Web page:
where it is needed.

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Dr. Tobias Schaedler is one of a group of


researchers at HRL that adapted 3D-printing techniques for cores with a lattice structure that distributes forces better and is easier to make into
complex shapes.

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25

RF & Microwave Technology

Making AESA Radar

More Flexible
A modular, building-block approach brings greater design flexibility to Active Electronically
Scanned Array (AESA) radar technology, simplifying system integration, and permitting rapid
first-line repair with no downtime using standard off-the-shelf components.

ntil recently, AESA radar was utilized almost exclusively by prime


aerospace contractors within their
own proprietary systems. These customized solutions were relatively
costly and time-consuming to manufacture, and not reconfigurable to alternative uses.
Meanwhile, growing requirements
such as border security have punctuated
the need for a modular, building-block
approach that expands the use of AESA
radar technology to a wide array of applications including naval, airborne, vehicle-mounted, and ground-based systems; coastal and harbor security; air
traffic control; foreign object detection
(FOD) for airport runways; satellites;
and data links.

AESA radar systems contain multiple


transmit/receive modules (TRMs) that
transmit and receive high-power radio
waves of varying frequencies, scanning
rates, and radiation patterns on demand
to provide highly agile beam steering. By
generating unpredictable scan patterns,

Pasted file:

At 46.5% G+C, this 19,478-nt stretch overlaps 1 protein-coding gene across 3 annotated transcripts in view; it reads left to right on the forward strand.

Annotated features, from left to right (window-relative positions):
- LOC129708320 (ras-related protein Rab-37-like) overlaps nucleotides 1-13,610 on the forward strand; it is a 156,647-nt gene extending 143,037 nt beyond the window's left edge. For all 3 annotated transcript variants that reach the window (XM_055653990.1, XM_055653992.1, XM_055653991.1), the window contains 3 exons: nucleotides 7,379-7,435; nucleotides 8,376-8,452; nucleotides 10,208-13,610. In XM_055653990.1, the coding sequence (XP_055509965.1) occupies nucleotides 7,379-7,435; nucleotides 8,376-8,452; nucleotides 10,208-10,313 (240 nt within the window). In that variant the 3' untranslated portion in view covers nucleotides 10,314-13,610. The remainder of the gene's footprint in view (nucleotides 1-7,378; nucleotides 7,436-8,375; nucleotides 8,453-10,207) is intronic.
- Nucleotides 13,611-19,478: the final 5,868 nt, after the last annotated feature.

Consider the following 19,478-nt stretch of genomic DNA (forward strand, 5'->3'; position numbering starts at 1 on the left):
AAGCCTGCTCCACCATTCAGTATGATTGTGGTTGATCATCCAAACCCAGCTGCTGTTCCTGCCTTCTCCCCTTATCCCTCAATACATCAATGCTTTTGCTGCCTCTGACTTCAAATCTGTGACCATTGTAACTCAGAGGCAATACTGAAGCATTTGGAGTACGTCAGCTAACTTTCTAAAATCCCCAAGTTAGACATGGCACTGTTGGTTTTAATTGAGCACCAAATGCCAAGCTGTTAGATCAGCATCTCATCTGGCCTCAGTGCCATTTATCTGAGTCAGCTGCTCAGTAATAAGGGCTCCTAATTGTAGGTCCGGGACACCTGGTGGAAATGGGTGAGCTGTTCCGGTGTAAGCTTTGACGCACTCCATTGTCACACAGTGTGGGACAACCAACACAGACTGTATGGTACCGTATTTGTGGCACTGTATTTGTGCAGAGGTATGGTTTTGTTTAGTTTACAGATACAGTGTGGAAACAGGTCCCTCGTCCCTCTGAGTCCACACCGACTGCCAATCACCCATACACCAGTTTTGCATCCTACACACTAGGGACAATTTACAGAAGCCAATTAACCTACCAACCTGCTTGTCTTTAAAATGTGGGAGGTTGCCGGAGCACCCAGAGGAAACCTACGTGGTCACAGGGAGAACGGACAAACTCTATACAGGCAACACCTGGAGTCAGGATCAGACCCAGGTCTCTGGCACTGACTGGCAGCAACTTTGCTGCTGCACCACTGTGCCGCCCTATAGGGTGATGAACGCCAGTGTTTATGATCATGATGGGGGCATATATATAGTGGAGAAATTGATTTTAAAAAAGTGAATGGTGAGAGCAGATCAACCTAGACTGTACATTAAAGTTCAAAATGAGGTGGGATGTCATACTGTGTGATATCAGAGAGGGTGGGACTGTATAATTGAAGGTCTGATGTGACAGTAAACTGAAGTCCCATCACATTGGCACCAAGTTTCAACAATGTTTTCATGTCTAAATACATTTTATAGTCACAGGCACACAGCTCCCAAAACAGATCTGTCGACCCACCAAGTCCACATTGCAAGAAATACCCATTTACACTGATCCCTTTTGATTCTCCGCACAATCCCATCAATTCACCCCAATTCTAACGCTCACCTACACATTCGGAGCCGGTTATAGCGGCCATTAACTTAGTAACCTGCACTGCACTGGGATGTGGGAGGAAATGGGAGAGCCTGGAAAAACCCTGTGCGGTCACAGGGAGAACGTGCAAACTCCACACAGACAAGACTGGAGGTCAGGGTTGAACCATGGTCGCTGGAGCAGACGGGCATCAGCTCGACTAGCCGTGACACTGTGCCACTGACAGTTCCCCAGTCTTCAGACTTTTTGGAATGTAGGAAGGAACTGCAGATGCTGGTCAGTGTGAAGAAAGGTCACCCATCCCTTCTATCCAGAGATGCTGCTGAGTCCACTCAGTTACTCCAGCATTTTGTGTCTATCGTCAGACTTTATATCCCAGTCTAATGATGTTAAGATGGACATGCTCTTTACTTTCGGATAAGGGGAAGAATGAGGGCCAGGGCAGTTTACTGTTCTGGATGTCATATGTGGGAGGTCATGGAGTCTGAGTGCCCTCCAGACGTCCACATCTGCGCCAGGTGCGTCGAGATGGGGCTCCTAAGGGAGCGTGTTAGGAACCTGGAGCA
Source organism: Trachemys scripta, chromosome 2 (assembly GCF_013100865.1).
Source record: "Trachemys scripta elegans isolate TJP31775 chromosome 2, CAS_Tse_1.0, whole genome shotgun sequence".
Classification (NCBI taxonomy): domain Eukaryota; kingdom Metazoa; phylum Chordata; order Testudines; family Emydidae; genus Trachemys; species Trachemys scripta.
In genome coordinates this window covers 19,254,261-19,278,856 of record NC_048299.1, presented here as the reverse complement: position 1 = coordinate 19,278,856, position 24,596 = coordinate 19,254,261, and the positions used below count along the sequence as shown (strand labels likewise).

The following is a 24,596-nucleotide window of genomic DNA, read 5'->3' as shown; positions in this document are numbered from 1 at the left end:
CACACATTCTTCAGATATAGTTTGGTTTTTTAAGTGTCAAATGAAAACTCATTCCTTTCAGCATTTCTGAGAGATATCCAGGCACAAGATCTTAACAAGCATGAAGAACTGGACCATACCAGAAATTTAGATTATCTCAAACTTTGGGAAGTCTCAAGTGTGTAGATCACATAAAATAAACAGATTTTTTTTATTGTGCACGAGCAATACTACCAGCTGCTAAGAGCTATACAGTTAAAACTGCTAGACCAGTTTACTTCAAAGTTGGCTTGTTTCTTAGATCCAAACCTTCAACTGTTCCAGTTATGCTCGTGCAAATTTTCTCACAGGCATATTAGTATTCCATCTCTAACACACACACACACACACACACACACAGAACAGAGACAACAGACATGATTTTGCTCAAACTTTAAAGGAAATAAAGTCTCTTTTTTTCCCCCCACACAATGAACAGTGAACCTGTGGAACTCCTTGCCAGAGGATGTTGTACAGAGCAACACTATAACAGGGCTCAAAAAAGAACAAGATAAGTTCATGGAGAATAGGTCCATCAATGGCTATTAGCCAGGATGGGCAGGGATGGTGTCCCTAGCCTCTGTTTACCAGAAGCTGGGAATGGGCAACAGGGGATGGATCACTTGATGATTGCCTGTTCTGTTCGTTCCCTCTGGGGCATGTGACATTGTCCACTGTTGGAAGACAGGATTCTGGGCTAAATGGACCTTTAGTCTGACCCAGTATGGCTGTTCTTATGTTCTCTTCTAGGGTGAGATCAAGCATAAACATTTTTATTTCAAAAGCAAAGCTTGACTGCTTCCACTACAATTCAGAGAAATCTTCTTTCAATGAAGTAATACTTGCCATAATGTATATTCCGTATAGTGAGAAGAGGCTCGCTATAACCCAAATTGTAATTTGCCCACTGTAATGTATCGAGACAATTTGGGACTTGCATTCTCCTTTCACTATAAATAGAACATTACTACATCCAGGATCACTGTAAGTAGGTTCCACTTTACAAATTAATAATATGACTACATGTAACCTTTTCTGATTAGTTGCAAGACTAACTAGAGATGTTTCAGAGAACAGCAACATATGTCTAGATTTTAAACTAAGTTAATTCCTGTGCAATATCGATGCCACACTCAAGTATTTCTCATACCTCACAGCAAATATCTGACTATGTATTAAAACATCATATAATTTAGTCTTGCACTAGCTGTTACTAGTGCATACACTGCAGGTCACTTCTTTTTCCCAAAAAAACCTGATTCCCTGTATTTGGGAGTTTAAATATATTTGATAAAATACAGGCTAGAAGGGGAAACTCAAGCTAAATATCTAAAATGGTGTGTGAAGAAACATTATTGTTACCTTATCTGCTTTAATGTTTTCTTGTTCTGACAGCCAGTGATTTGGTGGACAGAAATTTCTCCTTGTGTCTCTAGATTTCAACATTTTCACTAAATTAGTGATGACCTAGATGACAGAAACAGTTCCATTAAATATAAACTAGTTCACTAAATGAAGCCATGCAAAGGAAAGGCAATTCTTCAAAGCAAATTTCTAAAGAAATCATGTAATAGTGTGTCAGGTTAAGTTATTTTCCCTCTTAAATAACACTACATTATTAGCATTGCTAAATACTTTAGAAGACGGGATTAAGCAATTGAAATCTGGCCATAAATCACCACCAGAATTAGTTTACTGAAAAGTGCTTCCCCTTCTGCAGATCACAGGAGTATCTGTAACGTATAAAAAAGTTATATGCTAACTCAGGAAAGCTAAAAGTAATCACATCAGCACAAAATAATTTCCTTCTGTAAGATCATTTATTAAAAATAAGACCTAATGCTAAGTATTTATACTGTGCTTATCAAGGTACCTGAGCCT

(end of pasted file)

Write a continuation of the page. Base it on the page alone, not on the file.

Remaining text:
AESA radar systems can track multiple targets simultaneously. These scan patterns
are also difficult to detect by radar warning receivers (RWRs) particularly older
systems thus providing high jamming
resistance. These systems can also operate
in a receiver-only mode to track the
source of jamming signals, or to act as a
radar warning receiver. AESA radar can
also serve as a high-speed data link able to
support peer-to-peer networking by combining data from multiple platforms

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A Modular, Stackable Approach


A recently introduced Active Antenna
Array Unit (AAAU) consists of modular
Quad Transmit Receive Module (QTRM)
sub-arrays (Figure 1), which are also
available as a standalone product or as
scalable planks. The typical plank is
constructed from four QTRMs, along
with an integrated, linear, 16-element
antenna array; liquid cooling with
quick-release, non-drip connections;
and distribution networks to provide RF
and DC control signals to each QTRM.
The Planks are designed to plug into
slots in the main array structure to create a 2D array solution.
Each QTRM module (Figure 2) consists
of four T/R channels, each containing a
power amplifier (PA), a low-noise amplifier with receiver protection, along with
digitally controlled phase and gain con-

Figure 1. The roadmap to an Active Array Antenna Unit (AAAU).

26

while also delivering expanded radar coverage and enhanced resolution.


AESA radar does have its limitations;
the highest field of view (FOV) achievable
for a flat phased array antenna is generally
between 90 to 120 degrees. Wider coverage can be obtained through multiple antenna faces or two rotating antenna faces.
Similarly, an X-band array mounted onto
the nose of an aircraft can expand its FOV
through the use of a mechanical gimbal.
Thermal management is also required
to dissipate heat generated by the power
amplifiers (PAs) that are distributed across
the antenna face. The cooling system
must fit within the limited space envelope
between the elements.

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Aerospace & Defense Technology, December 2015